Jeffrey Needham: (10:35)

And that could just be an MQTT server, or it could be something like correlate Zeke where it's looking at a very focused piece of the world, feeds us metadata and telemetry, but then there's a dozen of those spread across the entire sensor array, whatever that is. So I'm sort of using cyber threat intelligence as the current example, but that's because the signatures that you gather across the entire sensor array, hardware accelerated or otherwise, is what constitutes you constructing that signature. And that signature can be constructed in such a way that it's just a simple piece of KSQL that brings those things together. And we haven't even really touched on using user defined functions or more advanced stream processing. We're just cleaning stuff up and making the downstream KSQL topic that stuff like... Oh, what is that term? The create stream as select.

Kris Jenkins: (11:52)

Creating stream as the query on another stream. Right?

Jeffrey Needham: (11:55)

Right. And so then that destination topic where the stream writes everything, it's imutable, it's persistent. It's a flight data recorder. That's my favorite metaphor for commit [inaudible 00:12:05]. And then what it's done is just taken a handful of signals with not a lot of effort on the KSQL side and create this destination, what I would call, signature topic of interest. Now you have the signals aggregated-

Kris Jenkins: (12:24)

Sorry. Can you give me a concrete example of that? What specific sensors are we going to look at to get what specific answer?

Jeffrey Needham: (12:31)

So, one example from cyber threat intelligence is to look at what's considered the trifecta of traffic. One is from firewall logs or logs in general, a lot of Sims like Splunk and Elastic are forensic batch database aggregators of log data. So logs are important. Net flow is important, which is a protocol developed by Cisco that essentially shows you the egress routing from the switches all the way back to the source. So it's the pathway. So it's graph centric, is a graph centric flow of data. So logs, graph centric net flow, and then something called PCAP headers. These are the TCP IP headers that are in the raw traffic. Now that's where using something like corrolate Zeke, or other intrusion detection sensors, they can handle the tera bits, tens of terabits of raw traffic. And what we're just looking for are just the headers, which can be like 64 to 96 bites.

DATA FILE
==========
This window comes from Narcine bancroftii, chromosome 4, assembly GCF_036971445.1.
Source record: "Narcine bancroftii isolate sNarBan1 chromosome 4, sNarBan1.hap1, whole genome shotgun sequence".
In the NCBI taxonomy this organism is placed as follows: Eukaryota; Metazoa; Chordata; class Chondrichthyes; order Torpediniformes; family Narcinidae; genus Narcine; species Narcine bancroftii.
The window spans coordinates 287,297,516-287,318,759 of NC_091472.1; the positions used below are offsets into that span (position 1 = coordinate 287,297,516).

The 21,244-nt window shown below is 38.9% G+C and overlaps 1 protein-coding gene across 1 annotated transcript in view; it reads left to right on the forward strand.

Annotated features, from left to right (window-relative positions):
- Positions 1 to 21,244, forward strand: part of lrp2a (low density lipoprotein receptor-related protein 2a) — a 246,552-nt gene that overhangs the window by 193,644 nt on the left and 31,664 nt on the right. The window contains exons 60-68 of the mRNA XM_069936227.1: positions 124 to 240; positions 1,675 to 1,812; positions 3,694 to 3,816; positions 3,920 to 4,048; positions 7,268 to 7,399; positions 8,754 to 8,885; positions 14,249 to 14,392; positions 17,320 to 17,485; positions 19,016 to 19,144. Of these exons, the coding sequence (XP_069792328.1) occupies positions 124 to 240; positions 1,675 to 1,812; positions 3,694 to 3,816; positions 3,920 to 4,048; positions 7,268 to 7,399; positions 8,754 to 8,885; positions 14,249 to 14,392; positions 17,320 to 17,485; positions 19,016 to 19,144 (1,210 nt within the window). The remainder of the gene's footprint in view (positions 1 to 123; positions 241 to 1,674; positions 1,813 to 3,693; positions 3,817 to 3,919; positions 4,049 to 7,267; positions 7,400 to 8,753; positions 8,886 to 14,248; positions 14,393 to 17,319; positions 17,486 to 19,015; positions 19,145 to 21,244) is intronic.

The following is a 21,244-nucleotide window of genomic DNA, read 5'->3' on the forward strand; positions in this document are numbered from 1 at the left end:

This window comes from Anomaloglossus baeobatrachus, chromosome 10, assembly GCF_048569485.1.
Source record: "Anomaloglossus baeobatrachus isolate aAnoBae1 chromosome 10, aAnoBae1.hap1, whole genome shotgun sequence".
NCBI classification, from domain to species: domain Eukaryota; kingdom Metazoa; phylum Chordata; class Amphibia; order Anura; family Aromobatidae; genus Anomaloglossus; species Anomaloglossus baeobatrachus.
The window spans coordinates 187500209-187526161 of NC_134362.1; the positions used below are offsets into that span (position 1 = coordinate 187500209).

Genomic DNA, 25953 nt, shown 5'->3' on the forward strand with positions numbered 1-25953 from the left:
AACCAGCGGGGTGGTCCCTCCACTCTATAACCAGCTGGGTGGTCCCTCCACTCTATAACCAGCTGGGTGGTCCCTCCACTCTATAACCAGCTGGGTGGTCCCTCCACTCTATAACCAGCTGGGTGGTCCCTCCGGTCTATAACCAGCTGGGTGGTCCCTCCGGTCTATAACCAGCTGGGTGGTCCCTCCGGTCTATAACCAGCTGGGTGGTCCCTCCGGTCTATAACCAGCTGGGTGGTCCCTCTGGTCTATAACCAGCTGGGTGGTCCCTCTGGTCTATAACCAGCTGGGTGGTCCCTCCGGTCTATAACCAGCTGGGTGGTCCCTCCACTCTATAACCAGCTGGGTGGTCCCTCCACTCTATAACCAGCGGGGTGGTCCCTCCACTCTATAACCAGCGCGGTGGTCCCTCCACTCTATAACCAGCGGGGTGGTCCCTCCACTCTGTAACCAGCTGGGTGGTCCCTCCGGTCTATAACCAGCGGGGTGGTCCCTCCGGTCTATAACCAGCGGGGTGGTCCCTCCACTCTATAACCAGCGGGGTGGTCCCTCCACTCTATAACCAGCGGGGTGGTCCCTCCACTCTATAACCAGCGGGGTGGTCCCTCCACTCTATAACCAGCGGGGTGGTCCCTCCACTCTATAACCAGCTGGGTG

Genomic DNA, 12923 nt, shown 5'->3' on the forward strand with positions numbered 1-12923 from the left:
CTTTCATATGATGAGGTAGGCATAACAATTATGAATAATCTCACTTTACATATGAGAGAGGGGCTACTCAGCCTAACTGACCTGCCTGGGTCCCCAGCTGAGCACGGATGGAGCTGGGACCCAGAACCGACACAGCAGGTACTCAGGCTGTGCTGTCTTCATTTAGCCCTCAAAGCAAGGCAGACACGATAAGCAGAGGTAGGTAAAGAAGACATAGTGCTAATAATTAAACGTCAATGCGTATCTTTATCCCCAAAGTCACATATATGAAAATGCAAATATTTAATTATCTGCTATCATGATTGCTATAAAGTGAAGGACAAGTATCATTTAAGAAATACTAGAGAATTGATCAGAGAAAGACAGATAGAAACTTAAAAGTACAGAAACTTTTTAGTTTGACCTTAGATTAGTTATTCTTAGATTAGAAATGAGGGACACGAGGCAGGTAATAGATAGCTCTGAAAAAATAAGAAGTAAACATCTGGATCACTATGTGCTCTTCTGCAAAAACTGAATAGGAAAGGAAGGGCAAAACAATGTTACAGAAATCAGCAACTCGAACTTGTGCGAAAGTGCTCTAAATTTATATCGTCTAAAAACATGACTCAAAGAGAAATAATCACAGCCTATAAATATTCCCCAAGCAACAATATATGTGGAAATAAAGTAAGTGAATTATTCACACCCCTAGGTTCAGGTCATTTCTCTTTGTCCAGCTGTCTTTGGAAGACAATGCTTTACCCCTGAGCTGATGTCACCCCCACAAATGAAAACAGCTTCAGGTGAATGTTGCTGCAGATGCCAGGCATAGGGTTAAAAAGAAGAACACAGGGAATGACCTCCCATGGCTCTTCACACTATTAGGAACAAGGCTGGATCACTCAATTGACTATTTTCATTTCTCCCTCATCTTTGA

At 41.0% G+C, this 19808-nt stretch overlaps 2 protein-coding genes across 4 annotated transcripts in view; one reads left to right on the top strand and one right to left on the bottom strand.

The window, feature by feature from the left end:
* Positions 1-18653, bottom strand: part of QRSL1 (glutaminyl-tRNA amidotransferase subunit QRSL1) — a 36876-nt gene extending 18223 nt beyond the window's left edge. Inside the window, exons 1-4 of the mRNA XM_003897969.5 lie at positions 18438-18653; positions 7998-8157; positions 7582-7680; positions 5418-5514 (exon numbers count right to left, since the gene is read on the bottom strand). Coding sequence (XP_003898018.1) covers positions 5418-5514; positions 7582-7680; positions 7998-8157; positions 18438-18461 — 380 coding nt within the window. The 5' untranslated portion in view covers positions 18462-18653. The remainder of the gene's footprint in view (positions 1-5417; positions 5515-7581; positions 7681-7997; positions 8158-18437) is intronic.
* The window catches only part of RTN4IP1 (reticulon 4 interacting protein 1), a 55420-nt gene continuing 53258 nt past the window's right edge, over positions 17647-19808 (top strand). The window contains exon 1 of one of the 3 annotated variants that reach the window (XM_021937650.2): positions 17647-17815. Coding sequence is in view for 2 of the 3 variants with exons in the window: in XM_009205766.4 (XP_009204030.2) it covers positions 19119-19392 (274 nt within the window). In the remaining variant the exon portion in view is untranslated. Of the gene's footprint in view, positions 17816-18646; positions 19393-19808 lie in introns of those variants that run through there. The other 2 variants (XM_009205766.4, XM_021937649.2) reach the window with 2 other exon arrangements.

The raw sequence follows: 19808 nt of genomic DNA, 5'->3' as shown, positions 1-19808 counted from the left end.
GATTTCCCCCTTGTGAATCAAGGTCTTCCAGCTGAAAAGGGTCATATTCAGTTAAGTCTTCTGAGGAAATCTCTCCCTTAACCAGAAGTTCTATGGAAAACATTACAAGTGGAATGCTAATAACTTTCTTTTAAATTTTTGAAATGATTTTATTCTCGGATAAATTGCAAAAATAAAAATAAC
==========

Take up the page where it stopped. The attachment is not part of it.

Jeffrey Needham: (13:38)

90% of what you need to see in general, there's a lot of exceptions, is in the headers of the TCP. So you combine these three sources of data from logs, maybe from Splunk Universal Forwarders, which is why I lobbied hard and we eventually got a Splunk Universal Forwarder connector, is you bring in logs, that's one leg. You bring in net flow. And there are dedicated tools that provide that including Juniper and Cisco switches. So the net flow standard is kind of ubiquitous across enterprise switches. You bring that traffic in and then the PCAP header thing.

Jeffrey Needham: (14:19)

Now, most Sims can't handle that kind of velocity. But with Kafka, we're, how many brokers do you want? How fast do you want this thing to run? And so being able to design essentially a signal or signature processing back plane on top of brokers and topics allows you to sort of bring those three together and being able to aggregate what you want to look at is, again, maybe a matter of a very modest select list and a modest amount of predicate in the KSQL statement. You don't have to get too deep into it. Again, you probably don't want to get too deep into the SQL processing because the velocities are serious. So then you have to trade off how much filtering and opportunistic analytics you can do on the fly. That's the trade off against the velocity of being able to aggregate the signatures that you really are interested in looking at.

Kris Jenkins: (15:25)

Okay. I can see how if you're looking to pull all those three sources of data into a single real time processing unified place. I can see how Kafka's ideal for that. I'm trying to pin down the specific use case here. So what's a pattern I would be looking for in those three streams to know I've got something worth alerting?

Jeffrey Needham: (15:52)

So one of the most common examples is from the firewall logs, who is hammering on your firewall to look at the PCAP headers on the outside of the raw traffic. So then you can use something like Dark Trace or correlate Zeke, and correlate Zeke will live outside the firewall. And depending on how the firewall is configured, it can spew net flow. So the firewall produces logs, net flow, and then the raw PCAP of outside the firewall. You look at the bare naked crap out on the network. The use case is to be able to detect the combination of parameters because they're trying to do a specific attack. If that helps. Do you need more detail than that?